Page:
Even as Hügel was initially disappointed by the Mughal Imperial Road, which he describes as uninteresting, bad, intersected in all directions by hills, lined by paltry settlements and tropical vegetation, beyond Behramgala his mood changes and his journal instead reflects delight at romantic roads, lush forests, lofty mountains, and beautiful waterfalls. From Hügel’s narrative it is evident that most of the Mughal travel infrastructure along the road was by then in advanced stages of decrepitude, as he prefers to camp near them and never actually in them as done by his predecessors, describing them unequivocally as ‘ruins’, be it the sarai at Thanamandi, Behramgala, Poshiana, Inganali Kilah or Kanakpur. The only sarai that appears to still have been inhabitable in 1830 was that at Aliabad, which Hügel states to be better known as the Padshahi Sarai. Capturing both the condition of the sarai, the administration of the road, and hardship of life therein, the Aliabad Sarai, he writes:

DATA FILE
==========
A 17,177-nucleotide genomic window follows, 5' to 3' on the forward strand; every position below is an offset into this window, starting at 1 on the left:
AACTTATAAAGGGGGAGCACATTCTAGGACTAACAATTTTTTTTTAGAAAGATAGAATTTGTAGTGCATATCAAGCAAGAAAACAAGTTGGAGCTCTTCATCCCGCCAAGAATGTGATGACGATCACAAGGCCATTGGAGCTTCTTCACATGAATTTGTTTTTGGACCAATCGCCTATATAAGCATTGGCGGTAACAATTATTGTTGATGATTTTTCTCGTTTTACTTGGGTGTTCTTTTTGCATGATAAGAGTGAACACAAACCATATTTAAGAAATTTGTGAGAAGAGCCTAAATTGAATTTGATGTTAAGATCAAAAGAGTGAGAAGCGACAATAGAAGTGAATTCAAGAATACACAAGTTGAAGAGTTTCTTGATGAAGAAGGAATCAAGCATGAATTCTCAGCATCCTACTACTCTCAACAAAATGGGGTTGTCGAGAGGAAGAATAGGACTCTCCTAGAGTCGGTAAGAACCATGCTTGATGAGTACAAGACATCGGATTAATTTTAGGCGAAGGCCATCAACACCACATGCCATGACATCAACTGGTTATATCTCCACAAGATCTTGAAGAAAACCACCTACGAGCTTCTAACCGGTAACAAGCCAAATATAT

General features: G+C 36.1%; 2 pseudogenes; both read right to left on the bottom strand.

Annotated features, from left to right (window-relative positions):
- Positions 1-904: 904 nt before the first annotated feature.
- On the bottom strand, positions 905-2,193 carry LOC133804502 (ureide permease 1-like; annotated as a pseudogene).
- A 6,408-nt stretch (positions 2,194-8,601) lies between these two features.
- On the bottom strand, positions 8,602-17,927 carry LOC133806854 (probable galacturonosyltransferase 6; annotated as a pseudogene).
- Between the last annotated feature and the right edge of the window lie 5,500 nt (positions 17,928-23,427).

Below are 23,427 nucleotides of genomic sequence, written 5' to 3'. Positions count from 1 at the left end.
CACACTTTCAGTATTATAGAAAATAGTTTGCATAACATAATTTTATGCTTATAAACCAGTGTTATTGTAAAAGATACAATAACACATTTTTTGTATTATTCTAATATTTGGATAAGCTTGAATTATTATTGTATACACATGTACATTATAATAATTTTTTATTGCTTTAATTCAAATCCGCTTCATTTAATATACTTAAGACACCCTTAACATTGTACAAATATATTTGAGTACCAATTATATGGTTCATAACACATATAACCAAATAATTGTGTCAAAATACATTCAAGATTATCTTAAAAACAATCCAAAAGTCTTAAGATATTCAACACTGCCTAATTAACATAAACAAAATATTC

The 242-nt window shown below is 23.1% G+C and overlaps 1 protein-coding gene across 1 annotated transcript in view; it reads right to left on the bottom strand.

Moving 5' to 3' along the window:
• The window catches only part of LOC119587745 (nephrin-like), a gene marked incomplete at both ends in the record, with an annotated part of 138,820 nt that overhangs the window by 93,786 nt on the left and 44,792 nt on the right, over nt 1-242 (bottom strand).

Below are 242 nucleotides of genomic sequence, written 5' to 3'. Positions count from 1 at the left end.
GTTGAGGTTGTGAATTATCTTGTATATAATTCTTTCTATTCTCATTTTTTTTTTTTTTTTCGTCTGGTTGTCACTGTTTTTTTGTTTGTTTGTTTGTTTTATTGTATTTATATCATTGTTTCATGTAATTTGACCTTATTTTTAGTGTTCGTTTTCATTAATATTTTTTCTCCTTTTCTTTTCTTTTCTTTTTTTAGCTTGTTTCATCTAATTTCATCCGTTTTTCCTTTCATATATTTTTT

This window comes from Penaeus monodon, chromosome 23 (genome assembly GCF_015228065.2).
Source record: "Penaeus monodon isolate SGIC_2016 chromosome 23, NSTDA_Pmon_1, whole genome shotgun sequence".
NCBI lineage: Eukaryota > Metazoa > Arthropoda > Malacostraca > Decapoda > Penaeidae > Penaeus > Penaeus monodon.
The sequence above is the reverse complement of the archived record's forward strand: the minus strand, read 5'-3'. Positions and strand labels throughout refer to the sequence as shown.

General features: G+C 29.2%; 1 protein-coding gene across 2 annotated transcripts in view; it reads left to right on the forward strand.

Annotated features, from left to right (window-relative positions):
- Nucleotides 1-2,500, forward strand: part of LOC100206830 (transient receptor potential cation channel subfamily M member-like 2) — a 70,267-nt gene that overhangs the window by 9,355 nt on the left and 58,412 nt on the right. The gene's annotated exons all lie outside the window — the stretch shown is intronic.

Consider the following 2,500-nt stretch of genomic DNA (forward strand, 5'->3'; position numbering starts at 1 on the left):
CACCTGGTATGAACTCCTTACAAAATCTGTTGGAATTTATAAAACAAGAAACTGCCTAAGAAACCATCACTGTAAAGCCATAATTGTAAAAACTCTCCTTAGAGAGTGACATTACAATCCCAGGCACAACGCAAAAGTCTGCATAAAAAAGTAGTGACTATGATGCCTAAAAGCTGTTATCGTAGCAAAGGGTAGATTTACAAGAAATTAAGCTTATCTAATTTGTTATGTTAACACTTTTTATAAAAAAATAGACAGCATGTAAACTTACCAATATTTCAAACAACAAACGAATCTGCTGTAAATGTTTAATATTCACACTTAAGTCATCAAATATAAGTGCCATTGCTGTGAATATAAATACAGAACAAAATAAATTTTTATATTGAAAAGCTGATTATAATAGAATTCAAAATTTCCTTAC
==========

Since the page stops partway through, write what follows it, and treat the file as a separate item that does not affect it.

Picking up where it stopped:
(i)s completely hemmed in on every side by high snowy mountains, and is the only abode kept up for the reception of travellers in this part. The desolate tract between Rajouri and Kashmir is so thinly inhabited that, if it were not for the station, which is occupied by a corporal and few sepoys, who are not relieved until they have passed several years in this wilderness, travellers would indeed be sadly off. In October they lay in the winter stock of provisions, wood, &c.; at the end of November the snow storms begin, and from that time the men do not even venture into the yard, where the snow remains piled up for months…. My little tent was pitched in the middle of this yard and the cold was certainly most piercing. (Hügel 2000:90)